So far all students have passed their national exams in the top 10 percent of the country, says Sisia.
Primary schools in Tanzania have poor primary school graduation rates. Schools like St. Jude provide an alternative to under-funded government schools that many students cannot attend.
"Although primary school education is free and compulsory, the parents have to provide uniforms, stationary, and in some cases desks and chairs before the child is allowed to attend school," says Schaerrer. "In a home where even food for the family is scarce, and most people survive on one or two dollars a day, there is no money for school expenses."
Tanzania's education has been improving overall, according to the World Bank. The national exam pass rate nearly tripled from 2000 to 2006. But a UNESCO study points to teacher and supply shortages as well as poor learning environments.
To get into St. Jude, prospective first-year students must be near the top of their classes in government school, must be able to pass an entrance exam, and must prove that they are "extremely poor."
Sisia says that during the two-month selection season, as many as 2,000 children apply each week for an average of 10 slots per week.
Ruxin says it's critical for African schools to stay afloat.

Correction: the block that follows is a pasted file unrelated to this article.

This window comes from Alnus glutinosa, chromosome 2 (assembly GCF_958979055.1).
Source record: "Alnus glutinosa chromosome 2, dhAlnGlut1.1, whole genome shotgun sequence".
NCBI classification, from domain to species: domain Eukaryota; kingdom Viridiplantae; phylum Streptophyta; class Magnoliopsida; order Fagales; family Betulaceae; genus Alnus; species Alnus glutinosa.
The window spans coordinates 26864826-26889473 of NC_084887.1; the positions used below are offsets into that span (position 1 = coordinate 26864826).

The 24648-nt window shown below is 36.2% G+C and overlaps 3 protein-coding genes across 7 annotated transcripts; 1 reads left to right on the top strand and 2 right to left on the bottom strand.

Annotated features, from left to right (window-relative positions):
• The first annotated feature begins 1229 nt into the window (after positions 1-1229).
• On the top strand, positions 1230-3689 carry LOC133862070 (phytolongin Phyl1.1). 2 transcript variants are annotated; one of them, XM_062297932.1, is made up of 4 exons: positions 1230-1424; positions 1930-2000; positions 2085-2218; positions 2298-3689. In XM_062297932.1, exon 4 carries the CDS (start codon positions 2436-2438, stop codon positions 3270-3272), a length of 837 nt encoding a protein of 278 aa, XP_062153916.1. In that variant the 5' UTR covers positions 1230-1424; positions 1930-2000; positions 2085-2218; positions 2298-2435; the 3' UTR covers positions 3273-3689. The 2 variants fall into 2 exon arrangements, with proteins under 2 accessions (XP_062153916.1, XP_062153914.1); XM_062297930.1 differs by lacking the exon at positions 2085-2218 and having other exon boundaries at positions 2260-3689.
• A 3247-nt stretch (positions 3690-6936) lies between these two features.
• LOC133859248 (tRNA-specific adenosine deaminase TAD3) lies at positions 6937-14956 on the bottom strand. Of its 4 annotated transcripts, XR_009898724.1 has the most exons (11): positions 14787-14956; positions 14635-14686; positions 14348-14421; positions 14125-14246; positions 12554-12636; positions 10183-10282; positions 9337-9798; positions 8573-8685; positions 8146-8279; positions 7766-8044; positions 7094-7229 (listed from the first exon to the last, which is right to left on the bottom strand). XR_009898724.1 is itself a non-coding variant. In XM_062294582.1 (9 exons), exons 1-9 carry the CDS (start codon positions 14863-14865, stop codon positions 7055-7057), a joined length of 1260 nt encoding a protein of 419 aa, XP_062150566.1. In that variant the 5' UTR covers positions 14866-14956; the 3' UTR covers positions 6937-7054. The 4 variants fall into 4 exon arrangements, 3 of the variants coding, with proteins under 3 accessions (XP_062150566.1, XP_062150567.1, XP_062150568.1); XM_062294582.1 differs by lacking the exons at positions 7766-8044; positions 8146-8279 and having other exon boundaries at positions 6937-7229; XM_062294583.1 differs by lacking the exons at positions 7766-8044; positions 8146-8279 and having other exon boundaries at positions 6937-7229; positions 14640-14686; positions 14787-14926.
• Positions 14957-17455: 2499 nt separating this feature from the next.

"When those donations don't come in, it literally means you start to lose the momentum for providing one of the very best investments that sub-Saharan Africa needs, which is a new generation of educated kids," he says.
Ruxin's efforts in Rwanda face similar challenges. He says plans to develop more health centers are moving more slowly now. Some donors are deferring promised funds "until further notice." Ruxin says he's not leaving projects behind, but those projects are moving slowly.
"We're not crippled. We're just not moving as quickly as I'd like," he says.
It's not that donors don't want to give, says philanthropy writer Shelly Banjo of Dow Jones Newswires, but they don't have as much money as they used to, and they must prioritize their giving.
Small nonprofits like St. Jude can benefit by reaching out to donors individually to tell them exactly what their needs are. "If donors care about you, then they'll continue giving," says Banjo.
Banjo says another solution is thinking about how to contribute. Doctors or lawyers could provide free medical or legal services. Groups could urge members to give small sums that could add up to big money.
Ruxin's new project, Rwanda Community Works, aims to create agricultural jobs in one of the provinces hardest hit during the 1994 Rwanda genocide. For this project, he takes traditional donors as well as investors who would like to see small returns.
Ruxin says that African charities face a Darwinian situation.
"I think that while it's survival of the fittest, that doesn't mean that organizations that do extremely good work aren't going to struggle or fail," he says. "The only silver lining is, I think, that the best not-for-profits will come out leaner and stronger and more effective."
Meanwhile, Sisia says she's "working her butt off" to fund St. Jude.